MAEP and Museums


Barbour is calling a special legislative session to discuss economic development projects.

A showdown may be gearing up between the Mississippi House of Representatives and Gov. Haley Barbour on the use of $65 million in federal funds for public education this year.

Last week, the House passed HB 1494, which does not cut the state's Mississippi Adequate Education Program funding by $65 million, but instead provides funding identical to funding levels for the program last year. The bill provides $1.8 billion to MAEP, the formula for directing state funds to low-income school districts to cover shortfalls in local taxes. The state Senate, however, largely under the sway of Gov. Haley Barbour, may not agree with the House's finance plan for schools.

This past August the federal government enacted the federal Education Jobs and Medicaid Assistance Act, which is designed to help schools counter the continuing national recession by appropriating money to allow districts to rehire teachers or prevent teacher layoffs. Barbour argued in a letter to legislative leaders early this month that by refusing to balance the $65 million in federal funds with $65 million in cuts, the Joint Legislative Budget Committee essentially "increases total funds to K-12 by $65 million and increases state spending by $65 million."

House Speaker Bill McCoy wrote a letter to Barbour in response to the governor's Feb. 3 letter.

"These ‘second stimulus funds' are in no way similar to (stimulus) funds you cite in your memorandum and which the state received earlier. They are awarded to the school districts, not the state. The state has no control over when or how they are spent," McCoy stated.

Some House Republicans are already in line with Barbour's opinion on the matter, even though the federal government appears specific about restrictions on using the funds to supplant state funding.

Rep. Greg Snowden, R-Meridian, said the House and Senate have yet to agree on the $65 million, which he said may or may not help fund MAEP. Only 14 representatives voted against the bill, and all were Republican.

A Place for Civil Rights
Another funding measure sure to herald a battle of a different sort allots $55 million in state funding for construction of a national civil-rights museum and a museum of Mississippi history in downtown Jackson.

House Bill 1463, which the House recently sent to the Senate Finance Committee for consideration, is the latest volley in a five-year endeavor by Barbour and advocates to build a civil-rights museum in the state. Barbour appointed a commission that decided in 2008 to build the civil-rights museum near the Tougaloo College campus, but the college has yet to turn earth on the facility.

Barbour called for re-igniting the effort to build the museum in January, soon after critics derided him for describing the white separatist Citizens Council merely as an "organization of town leaders" who opposed the KKK, and described 1960s civil-rights problems in Yazoo as not "being that bad."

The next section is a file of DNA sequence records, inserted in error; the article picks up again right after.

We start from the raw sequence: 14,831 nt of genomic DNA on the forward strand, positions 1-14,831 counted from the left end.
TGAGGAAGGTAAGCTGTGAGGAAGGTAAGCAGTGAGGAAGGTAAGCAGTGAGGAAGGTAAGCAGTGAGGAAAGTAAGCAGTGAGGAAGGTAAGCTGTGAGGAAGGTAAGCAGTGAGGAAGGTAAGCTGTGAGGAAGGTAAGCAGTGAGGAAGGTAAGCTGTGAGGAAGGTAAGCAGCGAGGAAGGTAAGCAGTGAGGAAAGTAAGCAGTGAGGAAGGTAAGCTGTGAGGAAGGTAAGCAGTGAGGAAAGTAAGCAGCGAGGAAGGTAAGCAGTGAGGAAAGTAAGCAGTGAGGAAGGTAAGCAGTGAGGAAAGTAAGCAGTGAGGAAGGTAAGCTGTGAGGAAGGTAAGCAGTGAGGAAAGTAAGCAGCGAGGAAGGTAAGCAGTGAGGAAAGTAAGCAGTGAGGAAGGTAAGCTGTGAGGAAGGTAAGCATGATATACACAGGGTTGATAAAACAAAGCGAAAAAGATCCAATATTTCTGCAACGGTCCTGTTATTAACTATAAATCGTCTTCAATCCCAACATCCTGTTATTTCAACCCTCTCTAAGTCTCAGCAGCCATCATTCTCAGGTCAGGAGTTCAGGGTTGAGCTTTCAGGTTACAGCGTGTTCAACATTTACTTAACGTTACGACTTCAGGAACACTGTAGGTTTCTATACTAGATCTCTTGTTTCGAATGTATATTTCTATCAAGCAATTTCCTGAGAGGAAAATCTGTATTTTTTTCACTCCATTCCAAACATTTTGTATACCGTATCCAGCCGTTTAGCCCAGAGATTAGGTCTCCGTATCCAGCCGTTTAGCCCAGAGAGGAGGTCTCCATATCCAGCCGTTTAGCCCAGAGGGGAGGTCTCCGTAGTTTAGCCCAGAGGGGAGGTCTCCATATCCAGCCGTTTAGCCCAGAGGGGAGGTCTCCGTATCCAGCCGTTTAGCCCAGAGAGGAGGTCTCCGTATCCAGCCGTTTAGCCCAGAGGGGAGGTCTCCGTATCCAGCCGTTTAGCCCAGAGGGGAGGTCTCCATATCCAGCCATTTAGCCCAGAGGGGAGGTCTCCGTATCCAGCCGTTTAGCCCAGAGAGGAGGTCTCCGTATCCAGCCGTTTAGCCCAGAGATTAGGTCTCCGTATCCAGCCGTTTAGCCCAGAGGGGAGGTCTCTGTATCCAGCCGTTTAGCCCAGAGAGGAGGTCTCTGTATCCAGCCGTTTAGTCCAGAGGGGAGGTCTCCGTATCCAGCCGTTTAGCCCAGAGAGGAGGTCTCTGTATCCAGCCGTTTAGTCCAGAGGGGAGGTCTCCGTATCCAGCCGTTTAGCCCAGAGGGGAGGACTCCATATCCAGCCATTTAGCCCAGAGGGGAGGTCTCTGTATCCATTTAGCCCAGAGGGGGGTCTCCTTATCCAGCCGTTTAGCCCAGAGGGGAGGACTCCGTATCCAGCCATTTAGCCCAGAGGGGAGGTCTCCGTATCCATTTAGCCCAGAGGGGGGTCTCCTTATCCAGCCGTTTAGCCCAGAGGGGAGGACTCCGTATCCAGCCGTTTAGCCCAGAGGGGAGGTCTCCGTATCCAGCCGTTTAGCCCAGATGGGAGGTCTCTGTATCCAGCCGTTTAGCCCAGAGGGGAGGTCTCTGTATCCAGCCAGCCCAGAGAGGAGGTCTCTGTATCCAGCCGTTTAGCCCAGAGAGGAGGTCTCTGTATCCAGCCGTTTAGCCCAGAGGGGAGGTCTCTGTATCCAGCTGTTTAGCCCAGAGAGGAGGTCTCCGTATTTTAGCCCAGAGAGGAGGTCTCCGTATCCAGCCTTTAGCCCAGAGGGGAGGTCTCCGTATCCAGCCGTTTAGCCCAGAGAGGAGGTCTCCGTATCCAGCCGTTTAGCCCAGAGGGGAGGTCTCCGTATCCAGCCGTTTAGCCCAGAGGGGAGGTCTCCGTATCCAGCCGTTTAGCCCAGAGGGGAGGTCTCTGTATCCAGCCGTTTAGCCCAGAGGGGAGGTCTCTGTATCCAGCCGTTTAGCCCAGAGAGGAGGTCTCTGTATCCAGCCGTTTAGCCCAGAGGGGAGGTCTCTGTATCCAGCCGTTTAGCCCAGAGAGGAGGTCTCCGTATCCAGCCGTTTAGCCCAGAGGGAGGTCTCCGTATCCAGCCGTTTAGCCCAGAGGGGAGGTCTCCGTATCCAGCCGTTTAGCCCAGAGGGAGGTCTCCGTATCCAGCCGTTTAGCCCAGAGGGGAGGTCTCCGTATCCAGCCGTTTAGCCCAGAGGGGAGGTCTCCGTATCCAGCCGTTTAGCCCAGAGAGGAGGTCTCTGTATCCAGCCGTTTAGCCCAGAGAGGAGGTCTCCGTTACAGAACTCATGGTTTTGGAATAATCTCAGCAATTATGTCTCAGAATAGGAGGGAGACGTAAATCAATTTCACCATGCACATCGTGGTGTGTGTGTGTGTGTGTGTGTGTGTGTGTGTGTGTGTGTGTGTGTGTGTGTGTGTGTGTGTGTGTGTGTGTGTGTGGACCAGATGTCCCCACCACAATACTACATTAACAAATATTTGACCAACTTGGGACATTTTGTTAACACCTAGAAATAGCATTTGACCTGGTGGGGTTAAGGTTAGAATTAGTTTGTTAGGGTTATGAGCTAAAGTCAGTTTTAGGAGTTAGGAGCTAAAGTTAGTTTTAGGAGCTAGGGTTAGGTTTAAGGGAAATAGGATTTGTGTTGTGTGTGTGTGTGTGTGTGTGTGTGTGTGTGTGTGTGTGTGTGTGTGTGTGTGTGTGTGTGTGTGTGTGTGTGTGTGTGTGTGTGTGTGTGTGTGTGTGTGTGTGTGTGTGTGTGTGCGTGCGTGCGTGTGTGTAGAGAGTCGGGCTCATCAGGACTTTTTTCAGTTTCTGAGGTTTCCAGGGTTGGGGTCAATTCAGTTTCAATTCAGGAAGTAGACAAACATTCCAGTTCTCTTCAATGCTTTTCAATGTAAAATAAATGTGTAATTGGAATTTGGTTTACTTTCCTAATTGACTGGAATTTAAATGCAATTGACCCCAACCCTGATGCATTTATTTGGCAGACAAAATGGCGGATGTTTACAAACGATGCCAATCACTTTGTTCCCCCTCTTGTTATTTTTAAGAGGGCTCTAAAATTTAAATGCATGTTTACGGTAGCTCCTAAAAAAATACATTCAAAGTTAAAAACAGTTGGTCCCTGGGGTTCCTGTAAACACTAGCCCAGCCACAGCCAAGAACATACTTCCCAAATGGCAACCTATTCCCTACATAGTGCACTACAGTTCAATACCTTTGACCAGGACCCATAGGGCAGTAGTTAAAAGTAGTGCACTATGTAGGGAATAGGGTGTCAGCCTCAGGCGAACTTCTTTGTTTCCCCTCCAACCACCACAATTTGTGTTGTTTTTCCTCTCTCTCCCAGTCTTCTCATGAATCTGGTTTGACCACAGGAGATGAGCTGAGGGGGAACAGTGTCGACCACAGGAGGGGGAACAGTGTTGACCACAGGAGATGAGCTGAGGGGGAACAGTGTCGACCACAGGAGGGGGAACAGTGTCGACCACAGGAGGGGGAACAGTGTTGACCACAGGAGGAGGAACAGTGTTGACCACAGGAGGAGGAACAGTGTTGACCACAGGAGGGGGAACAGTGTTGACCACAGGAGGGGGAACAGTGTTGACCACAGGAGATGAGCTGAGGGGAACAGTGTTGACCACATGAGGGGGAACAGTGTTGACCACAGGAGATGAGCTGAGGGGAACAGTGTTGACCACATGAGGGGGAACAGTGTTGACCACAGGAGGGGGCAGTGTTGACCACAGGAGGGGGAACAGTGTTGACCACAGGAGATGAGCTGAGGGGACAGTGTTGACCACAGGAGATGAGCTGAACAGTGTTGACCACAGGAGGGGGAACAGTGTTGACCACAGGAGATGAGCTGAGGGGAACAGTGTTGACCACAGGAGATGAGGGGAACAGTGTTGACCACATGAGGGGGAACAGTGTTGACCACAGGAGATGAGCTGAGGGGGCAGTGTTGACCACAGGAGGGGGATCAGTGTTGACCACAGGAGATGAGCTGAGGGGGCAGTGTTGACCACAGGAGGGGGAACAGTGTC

Tempers flared between Jackson leaders and the commission in 2008 when the commission chose Tougaloo, and legislators in the House were still fighting over the prospective museum's location last week. Greenwood Democrat Rep. Willie Perkins, who is a Tougaloo graduate, offered an amendment to the bill that would put the project back at Tougaloo, but Ways and Means Committee members voted down Perkins' amendment. Another failed amendment, submitted by Rep. Jim Evans, D-Jackson, would have placed the museum closer to the Farish Street Entertainment District, at Freelon's Restaurant on Mill Street, between Oakley and Hamilton streets.

Looking Out for Lassie
Cruelty to cats and dogs would become a felony under Senate Bill 2821 if it survives a House Judiciary B vote in the next few days. The House Agriculture Committee voted last week to approve the bill, which makes "aggravated cruelty to a dog or cat" a felony on the second offense.

The Agriculture Committee has traditionally been the killing field for animal-cruelty legislation, in part because of opposition from farmers and farmers' advocates.

The intent of the bill, however, "is to provide only for the protection of domesticated dogs and cats…"

"We have worked diligently toward a solution to this problem. We feel the legislation that passed the House Agriculture Committee has enough protections for agriculture and landowners," Farm Bureau President Randy Knight said in a statement.

The bill provides for two kinds of animal-cruelty crimes. The first, "simple cruelty to a dog or cat," a misdemeanor, would apply to anyone who wounds, poisons or neglects a pet. The aggravated-cruelty crime would apply to more severe acts, like torturing or burning a dog or cat. For the first aggravated-cruelty offense, the bill stipulates a maximum punishment of a $2,500 fine and a six-month prison sentence. With a second offense, aggravated cruelty would qualify as a felony and carry a maximum punishment of a $5,000 fine and five years in prison.

The bill also allows judges to order a psychiatric evaluation and counseling for aggravated-cruelty offenders upon conviction.

Sen. Bob Dearing, D-Natchez, the bill's original sponsor, said last week that the Senate would likely concur with the House on the bill's current form to avoid the extra hurdle of having to bang out the bill in conference.


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